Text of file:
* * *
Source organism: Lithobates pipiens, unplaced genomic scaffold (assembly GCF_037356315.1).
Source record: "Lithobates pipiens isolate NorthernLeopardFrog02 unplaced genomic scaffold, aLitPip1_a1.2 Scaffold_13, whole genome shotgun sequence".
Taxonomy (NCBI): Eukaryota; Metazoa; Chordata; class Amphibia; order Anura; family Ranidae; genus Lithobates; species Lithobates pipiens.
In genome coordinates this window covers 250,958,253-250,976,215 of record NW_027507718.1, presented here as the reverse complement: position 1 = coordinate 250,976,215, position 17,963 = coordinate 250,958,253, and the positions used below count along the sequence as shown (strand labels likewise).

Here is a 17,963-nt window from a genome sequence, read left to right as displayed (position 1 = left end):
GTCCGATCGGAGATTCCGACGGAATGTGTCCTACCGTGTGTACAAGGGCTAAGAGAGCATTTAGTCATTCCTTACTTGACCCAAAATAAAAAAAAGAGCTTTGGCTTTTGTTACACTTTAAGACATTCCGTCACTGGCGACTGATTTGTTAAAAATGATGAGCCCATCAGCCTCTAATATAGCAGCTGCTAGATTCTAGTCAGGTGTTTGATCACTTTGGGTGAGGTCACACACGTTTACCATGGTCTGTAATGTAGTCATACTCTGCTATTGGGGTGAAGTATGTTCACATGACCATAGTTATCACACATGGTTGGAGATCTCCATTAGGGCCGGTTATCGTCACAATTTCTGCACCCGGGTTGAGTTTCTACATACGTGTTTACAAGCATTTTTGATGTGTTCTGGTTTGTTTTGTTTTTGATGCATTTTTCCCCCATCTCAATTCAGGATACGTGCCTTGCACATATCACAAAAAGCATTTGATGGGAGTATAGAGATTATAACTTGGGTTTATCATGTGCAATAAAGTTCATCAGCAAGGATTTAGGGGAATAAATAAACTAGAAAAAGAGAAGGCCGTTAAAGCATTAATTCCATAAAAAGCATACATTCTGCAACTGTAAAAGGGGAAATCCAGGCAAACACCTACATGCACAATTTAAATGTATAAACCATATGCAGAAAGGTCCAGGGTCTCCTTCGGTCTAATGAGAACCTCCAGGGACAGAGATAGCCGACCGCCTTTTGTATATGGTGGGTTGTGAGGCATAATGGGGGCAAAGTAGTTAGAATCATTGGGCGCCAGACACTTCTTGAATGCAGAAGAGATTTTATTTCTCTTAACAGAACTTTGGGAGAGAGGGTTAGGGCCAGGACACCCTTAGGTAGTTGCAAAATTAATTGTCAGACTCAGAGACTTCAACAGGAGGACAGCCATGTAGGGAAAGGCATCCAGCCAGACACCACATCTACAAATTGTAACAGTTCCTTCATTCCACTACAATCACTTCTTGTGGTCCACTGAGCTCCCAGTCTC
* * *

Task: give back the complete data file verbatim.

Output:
Source organism: Lithobates pipiens, unplaced genomic scaffold (assembly GCF_037356315.1).
Source record: "Lithobates pipiens isolate NorthernLeopardFrog02 unplaced genomic scaffold, aLitPip1_a1.2 Scaffold_13, whole genome shotgun sequence".
Taxonomy (NCBI): Eukaryota; Metazoa; Chordata; class Amphibia; order Anura; family Ranidae; genus Lithobates; species Lithobates pipiens.
In genome coordinates this window covers 250,958,253-250,976,215 of record NW_027507718.1, presented here as the reverse complement: position 1 = coordinate 250,976,215, position 17,963 = coordinate 250,958,253, and the positions used below count along the sequence as shown (strand labels likewise).

Here is a 17,963-nt window from a genome sequence, read left to right as displayed (position 1 = left end):
GTCCGATCGGAGATTCCGACGGAATGTGTCCTACCGTGTGTACAAGGGCTAAGAGAGCATTTAGTCATTCCTTACTTGACCCAAAATAAAAAAAAGAGCTTTGGCTTTTGTTACACTTTAAGACATTCCGTCACTGGCGACTGATTTGTTAAAAATGATGAGCCCATCAGCCTCTAATATAGCAGCTGCTAGATTCTAGTCAGGTGTTTGATCACTTTGGGTGAGGTCACACACGTTTACCATGGTCTGTAATGTAGTCATACTCTGCTATTGGGGTGAAGTATGTTCACATGACCATAGTTATCACACATGGTTGGAGATCTCCATTAGGGCCGGTTATCGTCACAATTTCTGCACCCGGGTTGAGTTTCTACATACGTGTTTACAAGCATTTTTGATGTGTTCTGGTTTGTTTTGTTTTTGATGCATTTTTCCCCCATCTCAATTCAGGATACGTGCCTTGCACATATCACAAAAAGCATTTGATGGGAGTATAGAGATTATAACTTGGGTTTATCATGTGCAATAAAGTTCATCAGCAAGGATTTAGGGGAATAAATAAACTAGAAAAAGAGAAGGCCGTTAAAGCATTAATTCCATAAAAAGCATACATTCTGCAACTGTAAAAGGGGAAATCCAGGCAAACACCTACATGCACAATTTAAATGTATAAACCATATGCAGAAAGGTCCAGGGTCTCCTTCGGTCTAATGAGAACCTCCAGGGACAGAGATAGCCGACCGCCTTTTGTATATGGTGGGTTGTGAGGCATAATGGGGGCAAAGTAGTTAGAATCATTGGGCGCCAGACACTTCTTGAATGCAGAAGAGATTTTATTTCTCTTAACAGAACTTTGGGAGAGAGGGTTAGGGCCAGGACACCCTTAGGTAGTTGCAAAATTAATTGTCAGACTCAGAGACTTCAACAGGAGGACAGCCATGTAGGGAAAGGCATCCAGCCAGACACCACATCTACAAATTGTAACAGTTCCTTCATTCCACTACAATCACTTCTTGTGGTCCACTGAGCTCCCAGTCTC